As the architect produces a building from the approved program information, the shape and arrangement of the various spaces will be defined. A nearly square physics lab/classroom may become longer and narrower. The location of the chemical storage room may become more remote from the chemistry lab/classroom. Faculty offices, if provided, may not be centralized in a science department. Science faculty need to participate in these discussions to make these changes to the ideal as acceptable as possible. Architects are good problem solvers and enjoy a challenge, so science faculty should not hesitate to express concerns throughout the design process.
The construction procurement process is another opportunity for unwanted changes to the ideal. Most specifications will allow the bidding contractors and equipment suppliers several options for obtaining the most competitive prices. There are a number of very capable science casework and equipment manufacturers who can furnish excellent products; however, not all of them offer the same range of products and what may be a very attractive product for one manufacturer may not be available from another. Further, the competitive bidding process often leads contractors to suggest alternate products or materials to those specified at a cost savings. Science teachers need to participate in the evaluation of these alternatives to avoid having products of significantly inferior quality substituted or the elimination of features that are important to the teaching of science.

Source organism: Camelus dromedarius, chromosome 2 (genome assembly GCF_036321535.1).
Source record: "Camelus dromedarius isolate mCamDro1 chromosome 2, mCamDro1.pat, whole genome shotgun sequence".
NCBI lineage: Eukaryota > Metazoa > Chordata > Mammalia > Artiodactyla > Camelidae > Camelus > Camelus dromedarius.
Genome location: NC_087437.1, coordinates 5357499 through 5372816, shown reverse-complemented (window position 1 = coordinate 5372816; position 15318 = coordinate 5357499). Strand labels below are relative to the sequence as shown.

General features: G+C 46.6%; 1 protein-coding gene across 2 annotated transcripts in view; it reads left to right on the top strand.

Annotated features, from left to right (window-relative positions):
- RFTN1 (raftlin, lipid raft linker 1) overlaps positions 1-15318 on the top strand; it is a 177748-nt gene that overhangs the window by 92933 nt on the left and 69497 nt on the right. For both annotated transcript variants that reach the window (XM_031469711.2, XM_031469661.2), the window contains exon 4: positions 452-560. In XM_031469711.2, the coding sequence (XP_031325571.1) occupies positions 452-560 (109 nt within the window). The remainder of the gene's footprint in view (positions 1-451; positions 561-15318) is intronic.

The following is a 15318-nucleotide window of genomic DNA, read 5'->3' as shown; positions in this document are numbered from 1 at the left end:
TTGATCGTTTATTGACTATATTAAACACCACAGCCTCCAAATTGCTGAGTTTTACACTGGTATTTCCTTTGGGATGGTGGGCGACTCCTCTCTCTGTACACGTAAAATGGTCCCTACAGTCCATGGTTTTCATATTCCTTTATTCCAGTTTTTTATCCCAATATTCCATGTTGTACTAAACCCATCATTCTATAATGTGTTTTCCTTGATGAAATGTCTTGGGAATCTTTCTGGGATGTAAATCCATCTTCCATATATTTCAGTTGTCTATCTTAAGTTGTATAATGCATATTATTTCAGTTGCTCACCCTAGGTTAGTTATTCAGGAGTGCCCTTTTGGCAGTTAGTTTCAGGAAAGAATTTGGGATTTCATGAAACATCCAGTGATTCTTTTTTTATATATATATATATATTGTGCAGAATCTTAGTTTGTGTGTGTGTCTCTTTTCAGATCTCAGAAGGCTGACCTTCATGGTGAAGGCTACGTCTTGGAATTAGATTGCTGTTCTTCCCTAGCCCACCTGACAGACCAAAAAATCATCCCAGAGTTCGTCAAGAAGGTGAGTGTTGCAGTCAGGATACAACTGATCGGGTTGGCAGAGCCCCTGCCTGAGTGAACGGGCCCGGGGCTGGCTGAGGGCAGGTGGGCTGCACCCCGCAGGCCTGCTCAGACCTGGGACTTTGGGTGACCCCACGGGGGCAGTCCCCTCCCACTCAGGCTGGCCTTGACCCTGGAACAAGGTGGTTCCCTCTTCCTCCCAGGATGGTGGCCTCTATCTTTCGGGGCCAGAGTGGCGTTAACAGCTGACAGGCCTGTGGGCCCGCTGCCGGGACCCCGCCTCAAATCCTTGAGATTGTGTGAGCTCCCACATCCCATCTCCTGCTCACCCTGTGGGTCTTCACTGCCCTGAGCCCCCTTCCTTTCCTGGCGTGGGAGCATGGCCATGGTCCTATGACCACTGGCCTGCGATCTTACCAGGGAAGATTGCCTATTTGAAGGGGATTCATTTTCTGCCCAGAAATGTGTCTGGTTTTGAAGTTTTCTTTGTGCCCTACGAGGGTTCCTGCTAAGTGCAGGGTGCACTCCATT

Once construction begins, incorrect installations, incomplete or inaccurate drawings, unforeseen field conditions (especially in renovation of existing buildings), and changes required by the local building official as construction proceeds may impact the usefulness or completeness of the ideal science facility. A couple of examples: the exhaust duct from a fume hood in a chemistry lab/classroom was stainless steel at the hood, but the ventilation contractor connected this to a galvanized steel duct running above the ceiling, through the roof to the exhaust fan. The chemistry teacher caught this error during a walk-through on his day off and notified the administration who had the duct changed to the specified stainless steel throughout. In another case, the local fire marshal interpreted the prep room for a chemistry lab/classroom to be another lab and required a second exit from this space. The only available way to create a second exit was through the chemical storage room – not an ideal or safe arrangement. The architect was able to convince the fire marshal that the prep room was a secondary part of the main chemistry lab/classroom, not a separate lab, and the change was not required.
Lab/Classrooms: For years science was taught in two distinct formats: the lecture in the classroom, taught by the “sage on the stage” who talked at the students, and the lab session, generally a longer period in the afternoon, in a separate “lab” space in which students were given a recipe to follow, materials and equipment to use, and were all expected to carry out the same “experiment” and come up with roughly the same results.